Der Spiegel reported on Aug. 3, from law enforcement and regulatory sources in Germany, that EU and German regulators, including BaFin, are concluding that there was systemic rigging for profit, by major banks, of the immense global interest-rate-swap/foreign-exchange-swap derivatives market. A shorter NYT "DealBook" piece Aug. 5 reports essentially the same thing, and both stress that bank managements are now cooperating, "investigating", and fingering each other. "I've only seen this kind of behavior before in connection with the mafia," one regulator is quoted by Spiegal.
The regulators are referring to the banks' LIBOR-rigging activity as "a bank cartel in restraint of trade," said Spiegel. Criminal and/or civil proceedings on this line will aid the class-action lawsuits of cities, authorities, pension funds, and small banks internationally. The most important of those suits launched so far, charge exactly this.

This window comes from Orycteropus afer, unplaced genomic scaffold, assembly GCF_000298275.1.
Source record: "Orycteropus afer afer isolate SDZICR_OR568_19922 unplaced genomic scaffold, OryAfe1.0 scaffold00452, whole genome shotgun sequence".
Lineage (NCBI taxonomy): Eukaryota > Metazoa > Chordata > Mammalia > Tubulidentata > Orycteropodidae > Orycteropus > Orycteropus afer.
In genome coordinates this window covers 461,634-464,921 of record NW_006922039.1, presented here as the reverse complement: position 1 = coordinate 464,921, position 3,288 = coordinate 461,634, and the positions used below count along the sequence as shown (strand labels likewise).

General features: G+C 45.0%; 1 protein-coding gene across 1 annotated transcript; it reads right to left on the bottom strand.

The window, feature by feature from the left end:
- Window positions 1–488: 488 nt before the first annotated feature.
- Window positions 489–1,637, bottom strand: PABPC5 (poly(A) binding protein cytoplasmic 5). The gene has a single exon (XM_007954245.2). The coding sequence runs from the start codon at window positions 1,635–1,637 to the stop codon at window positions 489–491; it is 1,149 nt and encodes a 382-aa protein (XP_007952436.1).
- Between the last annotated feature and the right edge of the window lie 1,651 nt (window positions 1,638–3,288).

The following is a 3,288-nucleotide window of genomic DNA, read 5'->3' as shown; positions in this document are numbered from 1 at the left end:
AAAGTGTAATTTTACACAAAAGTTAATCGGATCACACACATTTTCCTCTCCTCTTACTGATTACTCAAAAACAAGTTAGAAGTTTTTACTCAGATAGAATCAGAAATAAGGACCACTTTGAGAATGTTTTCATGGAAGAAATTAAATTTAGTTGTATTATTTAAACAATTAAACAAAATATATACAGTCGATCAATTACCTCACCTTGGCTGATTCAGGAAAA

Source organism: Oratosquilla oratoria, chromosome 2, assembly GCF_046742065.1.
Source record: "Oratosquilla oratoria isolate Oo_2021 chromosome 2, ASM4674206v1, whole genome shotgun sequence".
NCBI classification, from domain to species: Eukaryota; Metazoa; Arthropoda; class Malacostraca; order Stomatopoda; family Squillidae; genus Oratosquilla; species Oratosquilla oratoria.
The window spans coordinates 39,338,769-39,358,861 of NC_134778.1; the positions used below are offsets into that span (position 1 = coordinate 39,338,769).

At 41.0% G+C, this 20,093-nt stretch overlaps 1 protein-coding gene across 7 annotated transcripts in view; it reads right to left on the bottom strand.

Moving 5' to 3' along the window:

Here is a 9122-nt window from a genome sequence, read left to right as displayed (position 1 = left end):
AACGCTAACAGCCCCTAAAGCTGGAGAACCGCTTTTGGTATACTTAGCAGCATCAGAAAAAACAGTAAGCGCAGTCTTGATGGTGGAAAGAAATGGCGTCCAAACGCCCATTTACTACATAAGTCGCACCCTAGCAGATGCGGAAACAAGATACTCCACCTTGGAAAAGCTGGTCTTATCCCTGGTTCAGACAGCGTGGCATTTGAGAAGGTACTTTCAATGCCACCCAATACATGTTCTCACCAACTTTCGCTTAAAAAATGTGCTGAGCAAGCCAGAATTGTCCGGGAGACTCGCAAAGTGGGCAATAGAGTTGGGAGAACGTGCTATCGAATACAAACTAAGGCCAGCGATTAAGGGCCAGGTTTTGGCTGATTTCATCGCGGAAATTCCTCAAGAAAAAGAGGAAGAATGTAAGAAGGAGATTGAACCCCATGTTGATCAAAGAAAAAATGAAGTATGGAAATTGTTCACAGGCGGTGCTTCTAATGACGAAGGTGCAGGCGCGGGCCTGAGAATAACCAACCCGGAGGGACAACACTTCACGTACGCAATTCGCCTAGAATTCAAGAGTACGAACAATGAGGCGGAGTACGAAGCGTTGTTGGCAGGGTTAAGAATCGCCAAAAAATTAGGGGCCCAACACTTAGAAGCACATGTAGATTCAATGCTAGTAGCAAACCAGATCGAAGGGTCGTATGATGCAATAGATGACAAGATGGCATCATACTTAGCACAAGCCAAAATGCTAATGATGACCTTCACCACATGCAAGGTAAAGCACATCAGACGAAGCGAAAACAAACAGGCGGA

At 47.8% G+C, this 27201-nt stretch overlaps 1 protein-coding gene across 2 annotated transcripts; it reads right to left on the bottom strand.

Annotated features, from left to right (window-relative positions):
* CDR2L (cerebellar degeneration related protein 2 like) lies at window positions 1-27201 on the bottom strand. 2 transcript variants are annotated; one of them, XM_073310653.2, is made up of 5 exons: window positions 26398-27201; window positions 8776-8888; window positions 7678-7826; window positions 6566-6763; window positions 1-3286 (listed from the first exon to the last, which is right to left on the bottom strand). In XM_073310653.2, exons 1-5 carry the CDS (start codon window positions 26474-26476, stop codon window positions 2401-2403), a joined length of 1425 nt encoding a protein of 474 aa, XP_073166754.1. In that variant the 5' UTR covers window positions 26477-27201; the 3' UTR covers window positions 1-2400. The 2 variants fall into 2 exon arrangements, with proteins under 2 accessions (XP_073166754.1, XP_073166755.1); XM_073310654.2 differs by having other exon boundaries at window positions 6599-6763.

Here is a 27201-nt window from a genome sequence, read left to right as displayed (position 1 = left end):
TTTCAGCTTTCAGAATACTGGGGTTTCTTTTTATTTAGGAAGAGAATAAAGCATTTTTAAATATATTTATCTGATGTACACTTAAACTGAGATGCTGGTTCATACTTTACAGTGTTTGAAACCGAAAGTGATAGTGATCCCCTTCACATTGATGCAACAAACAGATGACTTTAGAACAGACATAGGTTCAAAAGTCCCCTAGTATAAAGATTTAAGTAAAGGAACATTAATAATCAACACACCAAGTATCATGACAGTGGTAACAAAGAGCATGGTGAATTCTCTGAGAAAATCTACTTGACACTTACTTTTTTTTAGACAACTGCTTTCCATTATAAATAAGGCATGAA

It is clear that the primary targets of EU and German agencies, according to both the Spiegel and Times accounts, are Deutschebank, UBS, and HSBC, with Citibank also targetted. The targets are actually lower down, though: 44 derivatives traders, according to Spiegel, who worked at a total of 13 banks (some at more than one of the banks) from 2001-07. Supposedly top executives joined the rigging only in 2007, to save the banks through lower LIBORs and bailouts.
The paper says many of these traders (it names two) are going to be criminally prosecuted, but does not indicate by whom. Constant reports in the financial press that the U.S. Department of Justice is preparing criminal prosecutions, may be simply providing a cover for the DoJ. According to the Times' sources, in the United States it is still only the CFTC which is conducting serious bank investigations.